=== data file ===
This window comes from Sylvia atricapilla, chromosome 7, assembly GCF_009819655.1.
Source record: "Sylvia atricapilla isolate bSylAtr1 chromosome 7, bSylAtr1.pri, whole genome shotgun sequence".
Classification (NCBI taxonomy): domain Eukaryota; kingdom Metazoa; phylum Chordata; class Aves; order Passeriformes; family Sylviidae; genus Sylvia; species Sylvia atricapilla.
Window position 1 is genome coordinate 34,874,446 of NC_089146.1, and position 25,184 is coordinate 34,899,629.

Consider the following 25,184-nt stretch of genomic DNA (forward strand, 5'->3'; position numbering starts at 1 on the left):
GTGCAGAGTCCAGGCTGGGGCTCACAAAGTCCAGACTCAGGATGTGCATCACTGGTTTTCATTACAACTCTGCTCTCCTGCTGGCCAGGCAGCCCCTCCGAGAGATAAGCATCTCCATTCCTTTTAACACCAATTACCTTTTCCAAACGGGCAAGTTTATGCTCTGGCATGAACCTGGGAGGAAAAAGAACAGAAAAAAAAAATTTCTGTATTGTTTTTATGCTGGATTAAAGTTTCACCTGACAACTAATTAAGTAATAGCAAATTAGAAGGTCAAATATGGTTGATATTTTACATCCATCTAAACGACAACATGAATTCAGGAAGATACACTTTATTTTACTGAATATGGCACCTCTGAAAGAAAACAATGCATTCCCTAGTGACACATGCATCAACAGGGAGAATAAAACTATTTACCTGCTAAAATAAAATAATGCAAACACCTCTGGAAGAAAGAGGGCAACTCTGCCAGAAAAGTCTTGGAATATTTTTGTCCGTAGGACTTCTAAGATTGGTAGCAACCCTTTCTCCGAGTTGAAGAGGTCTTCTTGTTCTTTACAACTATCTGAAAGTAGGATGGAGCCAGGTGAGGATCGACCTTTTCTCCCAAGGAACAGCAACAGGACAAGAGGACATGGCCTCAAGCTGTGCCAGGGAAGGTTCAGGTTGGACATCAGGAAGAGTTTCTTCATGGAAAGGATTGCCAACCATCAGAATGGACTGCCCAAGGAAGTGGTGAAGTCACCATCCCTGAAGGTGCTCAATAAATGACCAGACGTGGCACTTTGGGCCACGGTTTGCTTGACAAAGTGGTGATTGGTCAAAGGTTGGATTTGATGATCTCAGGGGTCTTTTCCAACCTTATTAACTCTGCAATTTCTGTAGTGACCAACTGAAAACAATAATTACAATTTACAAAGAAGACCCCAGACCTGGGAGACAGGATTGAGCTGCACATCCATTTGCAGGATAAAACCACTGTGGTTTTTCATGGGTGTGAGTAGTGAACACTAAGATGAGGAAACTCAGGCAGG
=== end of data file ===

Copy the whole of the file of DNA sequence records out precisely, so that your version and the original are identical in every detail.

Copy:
This window comes from Sylvia atricapilla, chromosome 7, assembly GCF_009819655.1.
Source record: "Sylvia atricapilla isolate bSylAtr1 chromosome 7, bSylAtr1.pri, whole genome shotgun sequence".
Classification (NCBI taxonomy): domain Eukaryota; kingdom Metazoa; phylum Chordata; class Aves; order Passeriformes; family Sylviidae; genus Sylvia; species Sylvia atricapilla.
Window position 1 is genome coordinate 34,874,446 of NC_089146.1, and position 25,184 is coordinate 34,899,629.

Consider the following 25,184-nt stretch of genomic DNA (forward strand, 5'->3'; position numbering starts at 1 on the left):
GTGCAGAGTCCAGGCTGGGGCTCACAAAGTCCAGACTCAGGATGTGCATCACTGGTTTTCATTACAACTCTGCTCTCCTGCTGGCCAGGCAGCCCCTCCGAGAGATAAGCATCTCCATTCCTTTTAACACCAATTACCTTTTCCAAACGGGCAAGTTTATGCTCTGGCATGAACCTGGGAGGAAAAAGAACAGAAAAAAAAAATTTCTGTATTGTTTTTATGCTGGATTAAAGTTTCACCTGACAACTAATTAAGTAATAGCAAATTAGAAGGTCAAATATGGTTGATATTTTACATCCATCTAAACGACAACATGAATTCAGGAAGATACACTTTATTTTACTGAATATGGCACCTCTGAAAGAAAACAATGCATTCCCTAGTGACACATGCATCAACAGGGAGAATAAAACTATTTACCTGCTAAAATAAAATAATGCAAACACCTCTGGAAGAAAGAGGGCAACTCTGCCAGAAAAGTCTTGGAATATTTTTGTCCGTAGGACTTCTAAGATTGGTAGCAACCCTTTCTCCGAGTTGAAGAGGTCTTCTTGTTCTTTACAACTATCTGAAAGTAGGATGGAGCCAGGTGAGGATCGACCTTTTCTCCCAAGGAACAGCAACAGGACAAGAGGACATGGCCTCAAGCTGTGCCAGGGAAGGTTCAGGTTGGACATCAGGAAGAGTTTCTTCATGGAAAGGATTGCCAACCATCAGAATGGACTGCCCAAGGAAGTGGTGAAGTCACCATCCCTGAAGGTGCTCAATAAATGACCAGACGTGGCACTTTGGGCCACGGTTTGCTTGACAAAGTGGTGATTGGTCAAAGGTTGGATTTGATGATCTCAGGGGTCTTTTCCAACCTTATTAACTCTGCAATTTCTGTAGTGACCAACTGAAAACAATAATTACAATTTACAAAGAAGACCCCAGACCTGGGAGACAGGATTGAGCTGCACATCCATTTGCAGGATAAAACCACTGTGGTTTTTCATGGGTGTGAGTAGTGAACACTAAGATGAGGAAACTCAGGCAGG